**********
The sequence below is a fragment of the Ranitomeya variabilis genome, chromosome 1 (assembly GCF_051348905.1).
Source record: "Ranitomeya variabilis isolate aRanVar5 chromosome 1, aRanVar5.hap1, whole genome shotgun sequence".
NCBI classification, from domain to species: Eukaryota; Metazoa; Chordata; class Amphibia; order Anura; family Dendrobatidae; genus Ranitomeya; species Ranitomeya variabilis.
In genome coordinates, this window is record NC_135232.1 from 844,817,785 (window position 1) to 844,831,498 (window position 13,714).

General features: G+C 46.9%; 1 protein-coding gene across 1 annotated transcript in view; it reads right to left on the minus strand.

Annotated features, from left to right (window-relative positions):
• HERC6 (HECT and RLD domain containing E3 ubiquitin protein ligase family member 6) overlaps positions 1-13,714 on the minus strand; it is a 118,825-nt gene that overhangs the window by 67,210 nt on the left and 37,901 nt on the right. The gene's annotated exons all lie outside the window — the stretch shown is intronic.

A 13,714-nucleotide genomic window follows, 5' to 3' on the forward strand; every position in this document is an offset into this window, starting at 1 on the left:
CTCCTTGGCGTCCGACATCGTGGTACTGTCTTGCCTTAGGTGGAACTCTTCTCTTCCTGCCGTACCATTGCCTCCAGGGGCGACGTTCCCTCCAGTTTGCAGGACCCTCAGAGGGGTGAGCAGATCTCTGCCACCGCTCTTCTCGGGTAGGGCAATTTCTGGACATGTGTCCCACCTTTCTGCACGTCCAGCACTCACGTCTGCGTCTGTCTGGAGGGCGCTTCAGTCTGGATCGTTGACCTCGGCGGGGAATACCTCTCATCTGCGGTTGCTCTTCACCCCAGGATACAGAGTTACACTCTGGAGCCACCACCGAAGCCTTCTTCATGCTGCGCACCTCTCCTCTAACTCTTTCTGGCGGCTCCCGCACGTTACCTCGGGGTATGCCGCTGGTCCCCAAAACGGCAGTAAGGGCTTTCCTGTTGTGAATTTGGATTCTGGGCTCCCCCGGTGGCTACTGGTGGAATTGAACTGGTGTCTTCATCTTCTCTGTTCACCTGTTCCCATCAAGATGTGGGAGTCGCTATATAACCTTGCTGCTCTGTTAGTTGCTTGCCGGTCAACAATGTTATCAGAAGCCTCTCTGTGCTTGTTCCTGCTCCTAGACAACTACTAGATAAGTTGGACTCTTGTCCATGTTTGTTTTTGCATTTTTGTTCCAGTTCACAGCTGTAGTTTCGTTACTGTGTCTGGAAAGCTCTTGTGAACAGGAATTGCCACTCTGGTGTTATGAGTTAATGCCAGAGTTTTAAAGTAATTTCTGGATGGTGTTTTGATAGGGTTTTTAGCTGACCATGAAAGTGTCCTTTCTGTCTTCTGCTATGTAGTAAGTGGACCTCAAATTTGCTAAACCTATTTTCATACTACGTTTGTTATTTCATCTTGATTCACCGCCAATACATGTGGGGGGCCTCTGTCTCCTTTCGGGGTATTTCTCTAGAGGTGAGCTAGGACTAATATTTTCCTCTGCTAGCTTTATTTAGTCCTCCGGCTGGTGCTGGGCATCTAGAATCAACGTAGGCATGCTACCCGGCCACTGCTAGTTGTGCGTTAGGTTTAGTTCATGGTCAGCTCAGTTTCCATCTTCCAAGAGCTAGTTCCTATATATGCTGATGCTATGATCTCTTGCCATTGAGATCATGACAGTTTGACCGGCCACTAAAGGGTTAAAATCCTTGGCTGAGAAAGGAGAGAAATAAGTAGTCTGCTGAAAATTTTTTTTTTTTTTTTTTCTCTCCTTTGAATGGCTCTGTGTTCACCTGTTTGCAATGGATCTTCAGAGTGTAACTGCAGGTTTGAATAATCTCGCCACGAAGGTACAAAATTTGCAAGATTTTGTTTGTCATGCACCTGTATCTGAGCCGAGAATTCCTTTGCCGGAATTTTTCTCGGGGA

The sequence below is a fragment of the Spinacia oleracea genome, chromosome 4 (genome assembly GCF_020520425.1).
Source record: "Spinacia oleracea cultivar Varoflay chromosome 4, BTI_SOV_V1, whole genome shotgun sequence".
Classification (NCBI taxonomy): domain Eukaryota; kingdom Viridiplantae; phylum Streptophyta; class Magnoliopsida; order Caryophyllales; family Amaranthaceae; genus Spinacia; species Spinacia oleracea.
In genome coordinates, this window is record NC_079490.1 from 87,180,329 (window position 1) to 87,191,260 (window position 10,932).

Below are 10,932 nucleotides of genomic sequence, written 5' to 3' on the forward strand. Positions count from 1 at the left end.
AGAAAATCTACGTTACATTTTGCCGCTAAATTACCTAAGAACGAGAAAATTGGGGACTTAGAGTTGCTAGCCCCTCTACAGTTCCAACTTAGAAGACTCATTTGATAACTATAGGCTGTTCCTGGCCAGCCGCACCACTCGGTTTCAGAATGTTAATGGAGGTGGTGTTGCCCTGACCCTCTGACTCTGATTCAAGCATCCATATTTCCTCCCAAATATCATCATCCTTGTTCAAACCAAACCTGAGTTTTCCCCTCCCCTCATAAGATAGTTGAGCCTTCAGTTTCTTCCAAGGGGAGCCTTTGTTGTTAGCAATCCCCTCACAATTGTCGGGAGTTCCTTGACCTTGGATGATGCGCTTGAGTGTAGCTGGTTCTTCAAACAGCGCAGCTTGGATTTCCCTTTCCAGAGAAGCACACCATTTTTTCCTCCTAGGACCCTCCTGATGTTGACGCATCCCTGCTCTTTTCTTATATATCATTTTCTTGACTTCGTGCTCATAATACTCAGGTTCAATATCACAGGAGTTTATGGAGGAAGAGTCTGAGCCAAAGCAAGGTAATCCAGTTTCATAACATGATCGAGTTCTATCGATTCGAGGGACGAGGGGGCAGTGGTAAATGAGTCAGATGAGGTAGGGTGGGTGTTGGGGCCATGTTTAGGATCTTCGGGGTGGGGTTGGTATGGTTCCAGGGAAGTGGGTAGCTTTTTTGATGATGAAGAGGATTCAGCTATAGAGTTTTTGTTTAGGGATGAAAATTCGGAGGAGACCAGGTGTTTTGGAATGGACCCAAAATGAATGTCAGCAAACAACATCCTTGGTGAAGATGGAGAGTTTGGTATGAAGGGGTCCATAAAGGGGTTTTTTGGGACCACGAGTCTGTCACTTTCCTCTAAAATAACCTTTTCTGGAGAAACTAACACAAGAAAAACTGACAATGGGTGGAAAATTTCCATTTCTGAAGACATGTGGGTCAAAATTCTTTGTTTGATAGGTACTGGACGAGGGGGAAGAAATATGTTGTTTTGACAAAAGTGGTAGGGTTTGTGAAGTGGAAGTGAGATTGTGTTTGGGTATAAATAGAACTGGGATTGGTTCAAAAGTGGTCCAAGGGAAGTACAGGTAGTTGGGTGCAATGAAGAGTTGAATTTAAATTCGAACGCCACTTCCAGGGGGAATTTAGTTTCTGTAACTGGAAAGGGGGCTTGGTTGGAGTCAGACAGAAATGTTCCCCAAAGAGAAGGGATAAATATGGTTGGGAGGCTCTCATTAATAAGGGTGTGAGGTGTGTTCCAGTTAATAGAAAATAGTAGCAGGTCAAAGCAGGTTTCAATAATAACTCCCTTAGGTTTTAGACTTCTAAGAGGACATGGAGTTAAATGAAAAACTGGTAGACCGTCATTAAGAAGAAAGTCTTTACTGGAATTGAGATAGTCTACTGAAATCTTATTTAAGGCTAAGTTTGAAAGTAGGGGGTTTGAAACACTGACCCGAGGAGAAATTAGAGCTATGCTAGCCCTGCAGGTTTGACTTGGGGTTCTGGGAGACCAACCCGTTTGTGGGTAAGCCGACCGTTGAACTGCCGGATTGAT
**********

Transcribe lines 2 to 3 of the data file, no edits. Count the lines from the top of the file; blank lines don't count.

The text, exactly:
Source record: "Ranitomeya variabilis isolate aRanVar5 chromosome 1, aRanVar5.hap1, whole genome shotgun sequence".
NCBI classification, from domain to species: Eukaryota; Metazoa; Chordata; class Amphibia; order Anura; family Dendrobatidae; genus Ranitomeya; species Ranitomeya variabilis.